The DA is concerned that a number of factors are threatening the operationalization of the new mental hospital in Kimberley, placing it at a very possible risk of becoming a white elephant.
These factors include an obvious lack of funds coupled with internal management issues at the Northern Cape Health Department and within provincial government.
The new mental hospital, of which construction has been dragging on for more than 11 years already, remains at the centre of controversy for having time and again missed its completion dates and for non-stop escalating building costs.
A number of factors threatening the functioning of the facility, which is now due for completion early next year, were highlighted at a National Council of Provinces (NCOP) oversight visit to the facility yesterday:
– First and foremost is a total lack of funding for running costs for the facility, for which there is a shortfall of at least R240 million. So, until an allocation is made, either during the adjustment appropriation or even only in the 2018/2019 budget, the facility will have to stand unutilized;
– Secondly, is the fact that the Health Department is still placed under Section 18 of the PFMA, which in effect means that Provincial Treasury is holding the purse strings of this department. This could hamper operational decisions with regards to getting the facility up and running as speedily as possible; and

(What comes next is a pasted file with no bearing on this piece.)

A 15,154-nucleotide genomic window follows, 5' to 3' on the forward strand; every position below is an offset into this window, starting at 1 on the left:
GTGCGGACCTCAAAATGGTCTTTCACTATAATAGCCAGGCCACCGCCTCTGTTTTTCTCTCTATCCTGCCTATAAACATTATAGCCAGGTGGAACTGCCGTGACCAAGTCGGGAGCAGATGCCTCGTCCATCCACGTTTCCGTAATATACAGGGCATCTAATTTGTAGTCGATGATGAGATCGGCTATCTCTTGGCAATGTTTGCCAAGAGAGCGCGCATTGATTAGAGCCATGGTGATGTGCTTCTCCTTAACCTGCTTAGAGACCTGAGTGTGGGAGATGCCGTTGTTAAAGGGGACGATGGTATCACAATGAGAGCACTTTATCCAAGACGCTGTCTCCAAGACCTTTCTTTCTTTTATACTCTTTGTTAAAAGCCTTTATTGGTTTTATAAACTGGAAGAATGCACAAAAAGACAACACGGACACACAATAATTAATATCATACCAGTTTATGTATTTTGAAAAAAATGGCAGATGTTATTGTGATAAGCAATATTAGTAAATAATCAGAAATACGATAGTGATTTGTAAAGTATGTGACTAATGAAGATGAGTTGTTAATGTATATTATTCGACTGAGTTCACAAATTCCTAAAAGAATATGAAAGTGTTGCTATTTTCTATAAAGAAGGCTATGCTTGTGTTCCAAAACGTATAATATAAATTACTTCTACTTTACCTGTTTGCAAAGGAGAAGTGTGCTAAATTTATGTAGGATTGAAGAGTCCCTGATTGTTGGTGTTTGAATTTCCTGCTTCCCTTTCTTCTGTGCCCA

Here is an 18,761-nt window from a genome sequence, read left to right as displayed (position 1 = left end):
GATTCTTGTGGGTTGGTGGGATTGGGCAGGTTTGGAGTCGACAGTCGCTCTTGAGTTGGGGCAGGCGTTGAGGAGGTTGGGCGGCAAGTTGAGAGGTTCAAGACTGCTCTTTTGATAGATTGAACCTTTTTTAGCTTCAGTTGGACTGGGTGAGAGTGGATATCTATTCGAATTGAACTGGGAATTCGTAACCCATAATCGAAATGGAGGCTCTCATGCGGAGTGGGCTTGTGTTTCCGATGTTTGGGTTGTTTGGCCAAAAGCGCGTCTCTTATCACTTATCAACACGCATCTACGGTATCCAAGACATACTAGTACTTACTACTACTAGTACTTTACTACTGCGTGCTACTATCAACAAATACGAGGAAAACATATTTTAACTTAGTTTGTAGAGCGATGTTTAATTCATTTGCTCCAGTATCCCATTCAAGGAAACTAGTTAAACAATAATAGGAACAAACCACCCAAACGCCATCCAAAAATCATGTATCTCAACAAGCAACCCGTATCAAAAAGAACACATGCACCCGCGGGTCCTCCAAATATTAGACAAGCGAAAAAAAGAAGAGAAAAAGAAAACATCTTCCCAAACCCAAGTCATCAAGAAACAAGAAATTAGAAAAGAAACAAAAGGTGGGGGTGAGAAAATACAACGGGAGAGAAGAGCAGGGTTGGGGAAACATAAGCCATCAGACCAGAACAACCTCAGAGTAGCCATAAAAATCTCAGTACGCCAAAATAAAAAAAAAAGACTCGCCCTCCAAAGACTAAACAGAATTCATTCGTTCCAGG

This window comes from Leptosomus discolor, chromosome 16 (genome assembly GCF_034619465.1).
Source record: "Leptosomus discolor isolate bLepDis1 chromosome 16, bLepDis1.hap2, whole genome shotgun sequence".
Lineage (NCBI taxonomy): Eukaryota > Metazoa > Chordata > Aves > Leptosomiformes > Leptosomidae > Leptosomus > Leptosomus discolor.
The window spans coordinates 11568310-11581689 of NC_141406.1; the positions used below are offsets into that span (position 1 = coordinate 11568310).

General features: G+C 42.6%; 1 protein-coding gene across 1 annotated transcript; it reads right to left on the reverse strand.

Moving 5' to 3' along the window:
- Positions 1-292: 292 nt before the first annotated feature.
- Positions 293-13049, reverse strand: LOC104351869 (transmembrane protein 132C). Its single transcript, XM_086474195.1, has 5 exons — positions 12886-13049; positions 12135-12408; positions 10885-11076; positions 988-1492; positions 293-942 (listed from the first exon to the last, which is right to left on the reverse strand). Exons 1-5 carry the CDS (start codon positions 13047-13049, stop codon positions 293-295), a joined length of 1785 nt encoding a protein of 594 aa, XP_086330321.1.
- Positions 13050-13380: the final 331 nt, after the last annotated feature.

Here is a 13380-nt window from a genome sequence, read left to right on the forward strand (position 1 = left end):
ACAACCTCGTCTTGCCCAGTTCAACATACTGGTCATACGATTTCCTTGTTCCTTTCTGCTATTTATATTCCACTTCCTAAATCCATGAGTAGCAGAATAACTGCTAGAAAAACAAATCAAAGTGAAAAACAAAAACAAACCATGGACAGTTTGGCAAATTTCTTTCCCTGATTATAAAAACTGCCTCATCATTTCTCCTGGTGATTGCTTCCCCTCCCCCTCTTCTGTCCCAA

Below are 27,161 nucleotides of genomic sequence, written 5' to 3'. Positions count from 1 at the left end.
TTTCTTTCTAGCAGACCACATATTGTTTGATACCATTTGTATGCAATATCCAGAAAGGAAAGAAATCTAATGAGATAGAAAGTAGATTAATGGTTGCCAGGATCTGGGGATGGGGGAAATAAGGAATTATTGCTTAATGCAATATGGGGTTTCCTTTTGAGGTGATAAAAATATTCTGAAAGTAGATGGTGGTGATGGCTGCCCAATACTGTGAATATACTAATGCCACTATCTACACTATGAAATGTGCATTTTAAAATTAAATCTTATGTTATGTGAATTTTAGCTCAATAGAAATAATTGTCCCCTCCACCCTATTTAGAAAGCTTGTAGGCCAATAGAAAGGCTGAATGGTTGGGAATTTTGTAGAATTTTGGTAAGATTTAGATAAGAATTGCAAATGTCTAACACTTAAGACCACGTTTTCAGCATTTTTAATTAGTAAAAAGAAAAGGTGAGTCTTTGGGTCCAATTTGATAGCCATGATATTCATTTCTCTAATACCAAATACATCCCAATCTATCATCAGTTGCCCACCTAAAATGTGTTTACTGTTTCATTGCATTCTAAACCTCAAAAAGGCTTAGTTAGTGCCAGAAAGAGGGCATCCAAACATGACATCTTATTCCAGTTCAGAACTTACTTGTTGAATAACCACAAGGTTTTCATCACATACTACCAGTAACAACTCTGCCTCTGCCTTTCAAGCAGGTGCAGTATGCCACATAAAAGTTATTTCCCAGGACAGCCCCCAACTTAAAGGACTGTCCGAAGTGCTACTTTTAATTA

– Last, but not least, is the fact that there is still a moratorium on the filling of posts within the Health Department. Given the need for a big contingent of additional staff members to work within the new mental health hospital, this poses obvious challenges for the operationalization of the facility.
The DA is calling on Premier Sylvia Lucas to show leadership in the ongoing mental health hospital saga and to ensure that each of the above issues is urgently addressed to prevent any further delays in getting mental health care working in the Northern Cape. This is even more important now, given a submission yesterday by the ANC NCOP member Charl De Beer that the Free State would also be utilising Kimberley’s new mental hospital facilities.
It cannot be that a hospital, that has taken more than a decade to be completed at a cost of over a billion rand, runs the risk of becoming nothing more than a monument to corruption, while thousands of mentally ill patients in the Northern Cape and central South Africa are queuing up to receive treatment.
According to a study conducted by the London School of Economics and Political Science, 4.5 million South Africans suffer from depression. Many lives could be saved if access to treatment is extended.
The DA will continue to keep a close eye on further developments regarding the completion and operationalization of the new mental hospital.